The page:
Technology can also be used to make learning authentic. Learning can come to life as students take virtual field trips to visit places they would otherwise only be able to read or hear about. Adventure learning can bring places and stories to life as students experience these places in person or remotely. Digital storytelling allows students to personalize and internalize learning.
Technology tools should never be chosen to simply replace one type of learning in the classroom but should be carefully and mindfully selected. When selected wisely, technology can enhance learning greatly, as seen in the previous examples. The opportunities for motivating students, enhancing the relevancy of learning and making student experiences authentic are endless. Enriching the learning experience in the social studies classroom using technology is an exciting opportunity!
Roblyer, M.D. (2016). Integrating Educational Technology Into Teaching [eText]. Retrieved from www.pearsonhighered.com/etextbooks.
One emerging trend in education is digital game-based learning. As with any topic, there are supporters and antagonists. After conducting some research of my own this week, I have come to the conclusion that there are several factors that have a greater impact on the effectiveness of game based learning than others. When these factors are considered, and implemented deliberately, game-based learning has a place in education.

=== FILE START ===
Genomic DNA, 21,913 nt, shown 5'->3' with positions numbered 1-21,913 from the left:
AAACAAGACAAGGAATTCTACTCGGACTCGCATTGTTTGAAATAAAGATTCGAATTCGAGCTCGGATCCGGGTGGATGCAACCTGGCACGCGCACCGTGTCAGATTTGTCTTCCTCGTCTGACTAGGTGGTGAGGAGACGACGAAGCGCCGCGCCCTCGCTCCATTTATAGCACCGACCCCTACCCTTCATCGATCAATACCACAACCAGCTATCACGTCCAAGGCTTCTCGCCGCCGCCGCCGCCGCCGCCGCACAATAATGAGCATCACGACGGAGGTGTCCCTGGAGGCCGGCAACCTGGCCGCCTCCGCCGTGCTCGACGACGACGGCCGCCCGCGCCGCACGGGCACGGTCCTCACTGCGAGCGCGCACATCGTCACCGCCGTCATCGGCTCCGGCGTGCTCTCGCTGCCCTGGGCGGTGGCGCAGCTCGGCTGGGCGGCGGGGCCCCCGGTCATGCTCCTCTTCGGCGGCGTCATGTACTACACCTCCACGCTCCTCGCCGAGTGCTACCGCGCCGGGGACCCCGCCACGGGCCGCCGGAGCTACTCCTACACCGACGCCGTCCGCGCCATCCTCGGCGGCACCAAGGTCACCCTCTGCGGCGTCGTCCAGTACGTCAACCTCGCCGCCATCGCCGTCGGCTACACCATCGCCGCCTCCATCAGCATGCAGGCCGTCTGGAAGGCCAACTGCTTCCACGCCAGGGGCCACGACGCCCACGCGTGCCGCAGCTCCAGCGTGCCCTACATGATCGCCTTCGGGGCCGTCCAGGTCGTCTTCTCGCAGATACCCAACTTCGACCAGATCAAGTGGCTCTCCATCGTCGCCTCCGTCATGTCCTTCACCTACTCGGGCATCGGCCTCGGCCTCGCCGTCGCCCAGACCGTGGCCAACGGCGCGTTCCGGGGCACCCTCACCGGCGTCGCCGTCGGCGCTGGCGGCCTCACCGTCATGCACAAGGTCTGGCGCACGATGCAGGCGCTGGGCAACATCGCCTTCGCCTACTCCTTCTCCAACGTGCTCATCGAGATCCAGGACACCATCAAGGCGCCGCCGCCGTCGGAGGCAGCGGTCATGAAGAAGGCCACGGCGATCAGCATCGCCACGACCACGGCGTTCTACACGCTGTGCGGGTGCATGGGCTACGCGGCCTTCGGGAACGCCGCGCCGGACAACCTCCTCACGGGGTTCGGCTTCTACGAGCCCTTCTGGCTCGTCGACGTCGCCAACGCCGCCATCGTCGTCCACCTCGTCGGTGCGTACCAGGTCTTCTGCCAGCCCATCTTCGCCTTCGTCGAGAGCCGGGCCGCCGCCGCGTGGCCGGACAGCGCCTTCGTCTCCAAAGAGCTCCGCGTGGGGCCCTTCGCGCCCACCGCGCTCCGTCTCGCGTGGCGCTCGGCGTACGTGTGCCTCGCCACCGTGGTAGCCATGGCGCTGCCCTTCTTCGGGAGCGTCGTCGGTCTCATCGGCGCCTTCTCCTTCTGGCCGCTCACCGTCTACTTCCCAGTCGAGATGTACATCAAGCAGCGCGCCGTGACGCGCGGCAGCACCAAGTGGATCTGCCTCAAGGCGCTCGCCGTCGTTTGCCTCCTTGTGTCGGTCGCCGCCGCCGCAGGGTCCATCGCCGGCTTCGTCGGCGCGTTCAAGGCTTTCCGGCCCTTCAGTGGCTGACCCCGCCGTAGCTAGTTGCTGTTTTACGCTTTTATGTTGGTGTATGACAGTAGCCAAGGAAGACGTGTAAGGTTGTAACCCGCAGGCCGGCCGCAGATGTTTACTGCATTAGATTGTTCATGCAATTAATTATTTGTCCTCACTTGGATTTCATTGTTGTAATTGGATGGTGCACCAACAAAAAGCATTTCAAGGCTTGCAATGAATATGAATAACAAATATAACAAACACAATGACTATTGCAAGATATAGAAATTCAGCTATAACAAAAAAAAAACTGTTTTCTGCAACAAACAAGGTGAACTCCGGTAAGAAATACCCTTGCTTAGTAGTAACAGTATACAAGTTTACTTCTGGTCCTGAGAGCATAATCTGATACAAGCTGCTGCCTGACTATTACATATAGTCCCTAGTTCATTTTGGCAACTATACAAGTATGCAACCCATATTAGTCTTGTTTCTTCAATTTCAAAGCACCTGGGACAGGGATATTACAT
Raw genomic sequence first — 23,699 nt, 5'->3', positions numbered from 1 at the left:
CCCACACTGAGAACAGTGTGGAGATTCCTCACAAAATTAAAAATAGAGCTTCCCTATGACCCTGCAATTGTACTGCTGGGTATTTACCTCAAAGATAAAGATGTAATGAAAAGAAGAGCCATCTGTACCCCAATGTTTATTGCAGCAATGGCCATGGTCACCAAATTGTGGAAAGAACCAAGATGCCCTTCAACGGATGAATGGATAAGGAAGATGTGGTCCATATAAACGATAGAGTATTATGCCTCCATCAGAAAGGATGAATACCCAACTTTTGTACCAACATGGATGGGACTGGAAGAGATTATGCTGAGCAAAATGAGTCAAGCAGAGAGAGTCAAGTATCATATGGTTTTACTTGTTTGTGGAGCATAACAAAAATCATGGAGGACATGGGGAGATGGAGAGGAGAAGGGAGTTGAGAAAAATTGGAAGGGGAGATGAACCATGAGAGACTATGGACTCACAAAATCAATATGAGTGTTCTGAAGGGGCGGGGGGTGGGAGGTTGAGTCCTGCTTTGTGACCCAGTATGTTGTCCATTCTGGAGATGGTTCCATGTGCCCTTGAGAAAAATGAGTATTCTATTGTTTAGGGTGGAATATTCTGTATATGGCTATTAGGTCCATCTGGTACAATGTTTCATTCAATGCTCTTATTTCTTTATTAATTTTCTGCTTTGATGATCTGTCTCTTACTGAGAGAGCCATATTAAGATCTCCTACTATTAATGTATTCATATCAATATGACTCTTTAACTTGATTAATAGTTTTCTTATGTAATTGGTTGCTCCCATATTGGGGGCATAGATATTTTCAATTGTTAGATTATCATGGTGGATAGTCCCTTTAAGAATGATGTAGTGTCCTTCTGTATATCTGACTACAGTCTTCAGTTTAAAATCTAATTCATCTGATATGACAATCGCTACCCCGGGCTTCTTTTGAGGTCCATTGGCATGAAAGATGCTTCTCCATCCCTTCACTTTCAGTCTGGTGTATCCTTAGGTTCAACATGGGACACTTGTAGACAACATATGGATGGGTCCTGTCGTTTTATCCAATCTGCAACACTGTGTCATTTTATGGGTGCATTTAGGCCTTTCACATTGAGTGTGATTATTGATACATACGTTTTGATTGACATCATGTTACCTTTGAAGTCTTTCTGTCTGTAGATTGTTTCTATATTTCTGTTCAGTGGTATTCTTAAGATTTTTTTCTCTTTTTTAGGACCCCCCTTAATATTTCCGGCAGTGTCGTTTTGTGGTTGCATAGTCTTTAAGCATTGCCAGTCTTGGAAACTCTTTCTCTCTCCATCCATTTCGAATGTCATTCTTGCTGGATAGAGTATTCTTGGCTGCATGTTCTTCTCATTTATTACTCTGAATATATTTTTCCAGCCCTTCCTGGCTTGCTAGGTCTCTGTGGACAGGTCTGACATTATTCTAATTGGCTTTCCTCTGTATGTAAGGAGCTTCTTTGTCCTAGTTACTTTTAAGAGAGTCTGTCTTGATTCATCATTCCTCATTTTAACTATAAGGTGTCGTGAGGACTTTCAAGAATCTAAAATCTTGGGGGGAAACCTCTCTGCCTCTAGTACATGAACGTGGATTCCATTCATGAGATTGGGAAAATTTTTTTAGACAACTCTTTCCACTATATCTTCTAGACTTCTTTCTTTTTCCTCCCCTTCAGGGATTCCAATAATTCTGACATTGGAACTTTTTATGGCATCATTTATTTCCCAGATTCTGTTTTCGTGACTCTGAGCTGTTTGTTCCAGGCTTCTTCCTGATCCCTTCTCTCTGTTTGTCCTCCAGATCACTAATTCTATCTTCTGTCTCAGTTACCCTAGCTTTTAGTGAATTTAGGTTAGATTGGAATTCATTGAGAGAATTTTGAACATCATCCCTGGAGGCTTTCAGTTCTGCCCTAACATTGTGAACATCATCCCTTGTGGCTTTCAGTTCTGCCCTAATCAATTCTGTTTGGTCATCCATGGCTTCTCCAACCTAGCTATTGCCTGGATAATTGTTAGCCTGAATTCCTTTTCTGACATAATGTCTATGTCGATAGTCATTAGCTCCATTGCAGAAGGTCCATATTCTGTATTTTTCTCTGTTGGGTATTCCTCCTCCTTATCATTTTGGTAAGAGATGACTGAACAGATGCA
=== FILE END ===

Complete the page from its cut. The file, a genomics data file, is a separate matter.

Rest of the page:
In 2013, a meta-analysis of gaming was commissioned by the Bill and Melinda Gates foundation and conducted by the SRI research group. The preliminary results identified many benefits of using games in learning but also highlighted areas of concern that need to be addressed in order for gaming to have a positive impact. “According to the report, students who used games as part of learning always did better than those who did not but how much better depended a lot on the design of the game and how effectively the learning goals were incorporated into the game itself.” (2013, Oct. 1) As an educator and not a game developer, I can take this information into consideration and focus my time and energy on finding quality gaming resources.